If you’re looking to sell your jewelry in Boca Raton, you may be in for a surprise if you are selling one of these famous gemstones — and they may be lucky for you even though they weren’t so lucky for their previous owners.
Diamonds, rubies, emeralds, and other gemstones have long been the sign of wealth and power. But some gemstones are reputed to be cursed or unlucky. Other gems have simply disappeared, never to reappear, or to appear in unexpected places or forms. You may wonder how someone could simply “lose” a huge gemstone, but given the value, they make it easy for at least a few to grow legs and disappear.
The Akbar Shah is a light green, pear-shaped diamond that is 73.60 carats. Also called “Lustre of the Peacock Throne.” It was owned by the Mughal emperor Akbar and inscribed by his grandson, dating the gemstone to 1618. It is believed to have been one of the peacock’s eyes in the Peacock Throne which was plundered and brought to Iran where the Kurds took the throne apart for the precious gems and metals.
The Akbar Shah appeared again in 1866 when a merchant named George Blogg bought a stone called “The Shepherd Stone.” He brought it to London and had it reshaped, thus removing the historic inscriptions. He sold the stone to the Gaekwad of Baroda, Malhar Rao, Tax returns from his heirs suggest that they may still have the stone, but no one really knows if they still hold possession of it or if they sold it.
The Blue Diamond
In 1989, a janitor sneaked into Prince Faisal bin Fahd’s bedroom and stole the Blue Diamond along with some jewelry. The janitor was from Thailand and returned home with the goods, but the Saudi Arabian government alerted Thailand as to the theft. Officials captured the janitor and some of the goods, but he had sold some of the gems and jewelry. The Saudi government claimed that the Blue Diamond was missing and many of the gems were manufactured and not real. The Thai government counteracted and claimed that there was no Blue Diamond.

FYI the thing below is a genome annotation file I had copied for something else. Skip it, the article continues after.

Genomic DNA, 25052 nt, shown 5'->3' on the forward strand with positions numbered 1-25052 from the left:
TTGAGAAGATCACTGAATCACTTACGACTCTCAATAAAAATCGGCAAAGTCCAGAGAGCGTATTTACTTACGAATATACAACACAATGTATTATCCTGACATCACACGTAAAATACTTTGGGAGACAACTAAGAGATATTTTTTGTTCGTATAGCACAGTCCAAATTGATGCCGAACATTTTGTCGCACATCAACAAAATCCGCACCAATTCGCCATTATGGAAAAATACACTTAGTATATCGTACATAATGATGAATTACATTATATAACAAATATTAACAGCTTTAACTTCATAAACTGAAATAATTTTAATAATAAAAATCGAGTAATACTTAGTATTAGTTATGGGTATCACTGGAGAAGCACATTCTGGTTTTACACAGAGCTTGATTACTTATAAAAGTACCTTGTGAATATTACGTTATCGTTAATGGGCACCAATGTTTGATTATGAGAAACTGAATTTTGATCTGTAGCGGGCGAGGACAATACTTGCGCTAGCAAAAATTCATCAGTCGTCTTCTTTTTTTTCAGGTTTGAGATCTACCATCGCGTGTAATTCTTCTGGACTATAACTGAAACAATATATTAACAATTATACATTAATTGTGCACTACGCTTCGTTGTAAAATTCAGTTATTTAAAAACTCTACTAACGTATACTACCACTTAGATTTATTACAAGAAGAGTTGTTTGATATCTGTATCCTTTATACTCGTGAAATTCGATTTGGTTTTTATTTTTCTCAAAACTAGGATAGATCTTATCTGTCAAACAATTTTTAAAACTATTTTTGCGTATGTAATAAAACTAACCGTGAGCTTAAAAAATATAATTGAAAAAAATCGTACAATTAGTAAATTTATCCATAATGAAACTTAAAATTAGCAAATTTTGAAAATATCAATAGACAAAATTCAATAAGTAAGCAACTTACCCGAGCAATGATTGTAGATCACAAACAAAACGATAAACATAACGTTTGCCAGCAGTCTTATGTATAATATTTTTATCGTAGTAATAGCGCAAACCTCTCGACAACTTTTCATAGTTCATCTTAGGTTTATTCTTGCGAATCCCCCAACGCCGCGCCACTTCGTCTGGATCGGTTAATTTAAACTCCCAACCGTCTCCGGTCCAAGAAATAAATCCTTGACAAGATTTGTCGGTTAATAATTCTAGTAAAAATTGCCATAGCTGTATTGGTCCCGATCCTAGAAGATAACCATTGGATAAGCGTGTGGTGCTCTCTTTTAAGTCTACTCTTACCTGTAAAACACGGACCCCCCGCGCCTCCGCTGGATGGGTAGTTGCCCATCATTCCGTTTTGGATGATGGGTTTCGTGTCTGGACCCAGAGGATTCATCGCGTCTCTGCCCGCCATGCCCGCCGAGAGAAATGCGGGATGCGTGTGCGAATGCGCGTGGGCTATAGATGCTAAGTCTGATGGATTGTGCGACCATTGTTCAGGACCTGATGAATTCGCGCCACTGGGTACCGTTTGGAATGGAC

What gets weird is that in 1995, the police officer who was charged with the initial investigation was arrested for ordering the murders of the wife and son of the jeweler who purportedly made the counterfeit gems. The officer was convicted and sentenced to death but his sentence was reduced to 50 years in jail time. The thief, on the other hand, did only three years of jail time out of the seven he was initially given. In this case, perhaps crime did pay.
The Florentine Diamond
The Florentine Diamond is or was a yellow-green diamond that weighed 137.27 carats. It’s origins are disputed but it is believed to have belonged to the Duke of Burgundy, Charles the Bold. When Charles the Bold fell in battle in 1476, a soldier took it and sold it. It eventually made its way to Ferdinando II de’ Medici, the Grand Duke of Tuscany who owned it in 1657. It eventually made its way to the Habsburg Crown Jewels through marriage between a Medici and the Empress of Austria. During World War I, Charles I of Austria took the Florentine Diamond with him in his exile, but it was stolen. Rumors insist that the diamond made its way to the United States. In the United States it was purportedly recut and sold. The Great Mogul Diamond
The Great Mogul Diamond has an amazing story. In 1650, the stone came from southern India and weighed 787.50 carats. After a botched attempt at cutting it, it was down to about 280 carats. Stolen when the Persian ruler Nadir Shah invaded India in 1739, it disappeared when Nadir Shah was assassinated eight years later. Some believe it may now be the Orlov Diamond because of the similarity of color and cut, but others believe it was cut into smaller stones to hide it. The Great Star of Africa’s Twin
The Great Star of Africa is a pear shaped diamond that weighs a whopping 530.20 carats. It is part of the British crown jewels as it is set in the Royal Scepter and resides at the Tower of London. But it isn’t the gemstone that has gone missing. You see, the Great Star of Africa came from the largest diamond crystal found called the Cullian. The Cullian was 3106 carats in weight. What’s more, when it was discovered, it appeared that it was much larger and able to produce a twin stone. No one knows what happened to half the stone– or even if there was another half. Still, it makes for exciting speculation as to what diamonds are still lurking out there.
A Pink Diamond Mystery
Allegedly Swiss vaults aren’t as safe as we think. A South African diamond trader named Sylla Moussa had entrusted a 50.56 carat pink diamond to a storage company’s vault at the airport in Geneva. Although he had received emails and verbal confirmations that the stone was there and completely safe, when he went to look at it, he found it was gone. Perhaps the baggage handlers got hold of it? After all, it was at an airport.
Right now Swiss Authorities are investigating. The storage company is a popular place for storing artwork and jewelry.
Make Your Diamonds Disappear
If you have old jewelry and need to get cash fast, take it to the best diamond buyers in Boca Raton, Florida. We offer competitive prices on jewelry and diamonds, so be sure to contact us before selling your diamonds and gold anywhere else. Don’t risk mailing your jewelry — you could lose your jewelry and never get fully refunded. Instead, bring it to us so we can offer you great prices on your old jewelry. We buy gold and gemstones and because we are local, you never have to let your jewelry out of your sight when looking to sell it.